Journal of Biomimetics Biomaterials and Tissue Engineering
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A person with quadriceps weakness has limited ability to perform knee extension. A knee-ankle-foot orthosis (KAFO) a
common prescription for such disability. Several types of KAFOs are currently available in the market: passive KAFOs,
stance-control KAFOs and dynamic KAFOs. In passive KAFOs, the knee joint iskept locked during standing and walking.
owever the associated uncomfortable walking gait with high energy consumption makes these devices abandoned by patients.
Stance control KAFOs block knee motion for weight bearing and allows free rotation in swing phase. However abnormal gait
pattern still exists because of the locked knee joint in the stance phase. Dynamic KAFOs are developed to control both stance
and swing phases. But those presently available are inconvenient to use and have complex control systems. This research
is directed at using superelastic alloys to develop a biologically inspired dynamic knee actuator that can be mounted on a
traditional passive KAFO. The actuator stiffness can match that of a normal knee joint during the walking gait cycle. Two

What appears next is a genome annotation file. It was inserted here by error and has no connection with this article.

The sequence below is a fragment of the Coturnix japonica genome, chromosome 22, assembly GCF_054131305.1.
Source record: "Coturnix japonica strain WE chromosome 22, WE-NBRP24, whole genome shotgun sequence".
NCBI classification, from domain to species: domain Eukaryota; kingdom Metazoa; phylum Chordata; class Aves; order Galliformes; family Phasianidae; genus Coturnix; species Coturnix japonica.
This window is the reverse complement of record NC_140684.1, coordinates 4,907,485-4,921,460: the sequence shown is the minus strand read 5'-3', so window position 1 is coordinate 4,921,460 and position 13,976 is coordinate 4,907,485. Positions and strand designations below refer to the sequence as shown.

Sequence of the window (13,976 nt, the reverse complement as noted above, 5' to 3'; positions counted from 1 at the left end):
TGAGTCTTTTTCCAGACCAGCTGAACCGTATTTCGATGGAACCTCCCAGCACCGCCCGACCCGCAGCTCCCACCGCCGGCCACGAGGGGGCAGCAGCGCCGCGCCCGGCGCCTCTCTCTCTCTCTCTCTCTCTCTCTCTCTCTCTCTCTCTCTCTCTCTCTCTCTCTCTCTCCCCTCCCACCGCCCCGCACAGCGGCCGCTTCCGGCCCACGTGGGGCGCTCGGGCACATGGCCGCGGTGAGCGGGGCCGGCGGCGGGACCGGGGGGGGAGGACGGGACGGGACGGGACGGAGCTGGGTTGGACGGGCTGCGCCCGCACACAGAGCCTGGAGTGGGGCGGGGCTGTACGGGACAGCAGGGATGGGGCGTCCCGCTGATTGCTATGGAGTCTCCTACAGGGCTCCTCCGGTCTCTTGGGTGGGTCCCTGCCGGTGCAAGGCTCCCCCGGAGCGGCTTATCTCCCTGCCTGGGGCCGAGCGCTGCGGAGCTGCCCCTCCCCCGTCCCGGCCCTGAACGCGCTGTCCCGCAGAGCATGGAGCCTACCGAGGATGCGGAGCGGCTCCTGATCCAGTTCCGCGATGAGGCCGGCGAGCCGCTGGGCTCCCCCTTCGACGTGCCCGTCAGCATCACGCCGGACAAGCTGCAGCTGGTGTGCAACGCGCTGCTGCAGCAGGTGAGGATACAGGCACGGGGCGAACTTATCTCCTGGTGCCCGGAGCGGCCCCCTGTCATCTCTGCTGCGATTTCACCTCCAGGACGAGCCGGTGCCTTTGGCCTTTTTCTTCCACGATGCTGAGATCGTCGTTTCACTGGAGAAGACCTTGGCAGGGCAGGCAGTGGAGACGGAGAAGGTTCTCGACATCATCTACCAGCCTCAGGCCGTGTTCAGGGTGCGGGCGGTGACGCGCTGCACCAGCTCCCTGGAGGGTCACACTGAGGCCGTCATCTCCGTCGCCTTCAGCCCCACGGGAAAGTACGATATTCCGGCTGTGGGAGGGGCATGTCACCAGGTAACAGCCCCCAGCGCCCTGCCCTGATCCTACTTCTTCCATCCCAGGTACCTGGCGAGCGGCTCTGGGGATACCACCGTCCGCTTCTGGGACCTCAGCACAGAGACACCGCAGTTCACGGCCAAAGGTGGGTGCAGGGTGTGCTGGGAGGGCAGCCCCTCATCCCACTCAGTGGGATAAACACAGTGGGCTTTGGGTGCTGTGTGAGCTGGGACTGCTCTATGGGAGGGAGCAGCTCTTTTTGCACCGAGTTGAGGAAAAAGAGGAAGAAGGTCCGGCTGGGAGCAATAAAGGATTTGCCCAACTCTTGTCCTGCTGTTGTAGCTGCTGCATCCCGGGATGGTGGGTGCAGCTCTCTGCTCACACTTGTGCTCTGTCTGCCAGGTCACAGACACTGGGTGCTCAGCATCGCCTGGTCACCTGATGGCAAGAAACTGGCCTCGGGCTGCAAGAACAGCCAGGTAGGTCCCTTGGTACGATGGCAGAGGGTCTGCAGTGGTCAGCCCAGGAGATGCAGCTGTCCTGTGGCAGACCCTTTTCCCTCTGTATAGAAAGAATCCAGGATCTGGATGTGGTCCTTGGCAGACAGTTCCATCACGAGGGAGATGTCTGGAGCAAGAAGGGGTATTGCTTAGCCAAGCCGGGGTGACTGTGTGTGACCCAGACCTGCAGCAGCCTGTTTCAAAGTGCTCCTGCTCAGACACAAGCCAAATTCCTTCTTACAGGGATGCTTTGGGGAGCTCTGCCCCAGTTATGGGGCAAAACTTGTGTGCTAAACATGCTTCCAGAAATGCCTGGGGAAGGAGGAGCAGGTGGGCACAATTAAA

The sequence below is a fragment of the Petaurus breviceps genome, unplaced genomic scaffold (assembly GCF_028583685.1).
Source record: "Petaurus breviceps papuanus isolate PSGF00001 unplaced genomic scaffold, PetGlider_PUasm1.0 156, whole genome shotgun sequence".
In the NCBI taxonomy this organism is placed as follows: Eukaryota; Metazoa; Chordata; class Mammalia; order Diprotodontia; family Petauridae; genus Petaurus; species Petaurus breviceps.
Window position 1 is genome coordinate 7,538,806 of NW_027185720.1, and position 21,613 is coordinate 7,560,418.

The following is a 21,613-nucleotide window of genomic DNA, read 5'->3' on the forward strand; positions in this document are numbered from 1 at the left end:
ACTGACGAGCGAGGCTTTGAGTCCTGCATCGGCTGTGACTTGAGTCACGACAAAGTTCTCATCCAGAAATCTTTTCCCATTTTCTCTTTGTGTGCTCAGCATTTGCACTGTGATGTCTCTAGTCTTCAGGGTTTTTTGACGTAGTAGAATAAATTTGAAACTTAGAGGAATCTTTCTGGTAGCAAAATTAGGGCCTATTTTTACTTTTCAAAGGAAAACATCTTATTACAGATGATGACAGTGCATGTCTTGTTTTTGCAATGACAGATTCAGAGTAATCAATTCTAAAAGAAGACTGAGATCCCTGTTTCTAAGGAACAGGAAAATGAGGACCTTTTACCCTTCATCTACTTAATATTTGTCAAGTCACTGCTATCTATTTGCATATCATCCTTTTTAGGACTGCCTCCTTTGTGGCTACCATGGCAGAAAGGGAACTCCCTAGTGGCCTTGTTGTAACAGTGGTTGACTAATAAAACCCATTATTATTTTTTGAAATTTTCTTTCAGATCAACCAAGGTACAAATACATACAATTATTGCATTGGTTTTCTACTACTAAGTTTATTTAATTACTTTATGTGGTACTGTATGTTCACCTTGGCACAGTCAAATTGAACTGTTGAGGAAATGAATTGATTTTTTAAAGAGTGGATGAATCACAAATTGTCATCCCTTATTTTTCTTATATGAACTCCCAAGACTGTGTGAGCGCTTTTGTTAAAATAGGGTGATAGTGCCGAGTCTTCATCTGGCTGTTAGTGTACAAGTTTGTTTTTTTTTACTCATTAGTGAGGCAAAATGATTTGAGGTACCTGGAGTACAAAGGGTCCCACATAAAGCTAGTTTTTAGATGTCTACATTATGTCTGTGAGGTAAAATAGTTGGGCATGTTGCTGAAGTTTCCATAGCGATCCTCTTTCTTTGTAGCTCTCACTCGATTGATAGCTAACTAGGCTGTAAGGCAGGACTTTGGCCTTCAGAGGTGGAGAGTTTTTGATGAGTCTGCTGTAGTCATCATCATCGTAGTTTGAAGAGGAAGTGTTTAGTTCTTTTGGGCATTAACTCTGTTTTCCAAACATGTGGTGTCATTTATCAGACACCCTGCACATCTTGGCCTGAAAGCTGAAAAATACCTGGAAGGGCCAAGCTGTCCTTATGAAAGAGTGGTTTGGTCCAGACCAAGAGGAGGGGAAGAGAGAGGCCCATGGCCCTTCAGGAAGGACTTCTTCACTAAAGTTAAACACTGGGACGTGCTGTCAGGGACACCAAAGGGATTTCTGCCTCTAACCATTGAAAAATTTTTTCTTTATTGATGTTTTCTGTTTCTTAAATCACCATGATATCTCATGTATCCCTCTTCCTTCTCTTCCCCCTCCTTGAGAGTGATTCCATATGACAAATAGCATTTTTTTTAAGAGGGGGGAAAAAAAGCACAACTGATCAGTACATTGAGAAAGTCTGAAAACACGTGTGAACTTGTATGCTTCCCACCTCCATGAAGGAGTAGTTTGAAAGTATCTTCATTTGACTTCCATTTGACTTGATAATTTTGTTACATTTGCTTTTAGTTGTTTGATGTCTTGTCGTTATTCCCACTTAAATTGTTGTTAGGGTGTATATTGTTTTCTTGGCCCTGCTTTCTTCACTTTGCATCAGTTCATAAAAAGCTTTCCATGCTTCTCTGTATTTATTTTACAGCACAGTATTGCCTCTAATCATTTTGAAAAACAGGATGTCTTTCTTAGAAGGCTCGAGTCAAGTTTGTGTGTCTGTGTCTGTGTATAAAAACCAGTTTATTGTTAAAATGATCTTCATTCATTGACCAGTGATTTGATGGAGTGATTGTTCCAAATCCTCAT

superelastic actuators are used for this purpose. They are activated independently. Each actuator is developed by combining a
superelastic rod and a rotary spring in series. When neither actuator is engaged, the knee joint is allowed to rotate freely. The
stance actuator works only in the stance phase and the swing actuator is active for the swing phase. The conceptual design of
the knee actuator was verified using numerical simulation and a prototype is being developed through additive manufacturing
for confirming the concept.
Mohamed Samir Hefzy is currently serving as Associate Dean of Graduate Studies and Research Administration of the College of Engineering and Professor of Mechanical, Industrial and Manufacturing Engineering at The University of Toledo (UT), Toledo, Ohio. He has been on the faculty of The UT since 1987. He graduated from Cairo University, Egypt, with a BE in Civil Engineering in 1972, and a BSc in Mathematics from Ain-Shams University in 1974. He earned his MS in Aerospace Engineering in 1977 and his PhD in Applied Mechanics in 1981, both from The University of Cincinnati. He then received training as a Postdoctoral Research Associate for two years in the Department of Orthopedic Surgery at The University of Cincinnatis College of Medicine. In December 2003, he was elevated to the Grade of American Society of Mechanical Engineers (ASME) Fellow. He is the recipient of many awards, including the 2011 Distinguished Service Award from the ASME.
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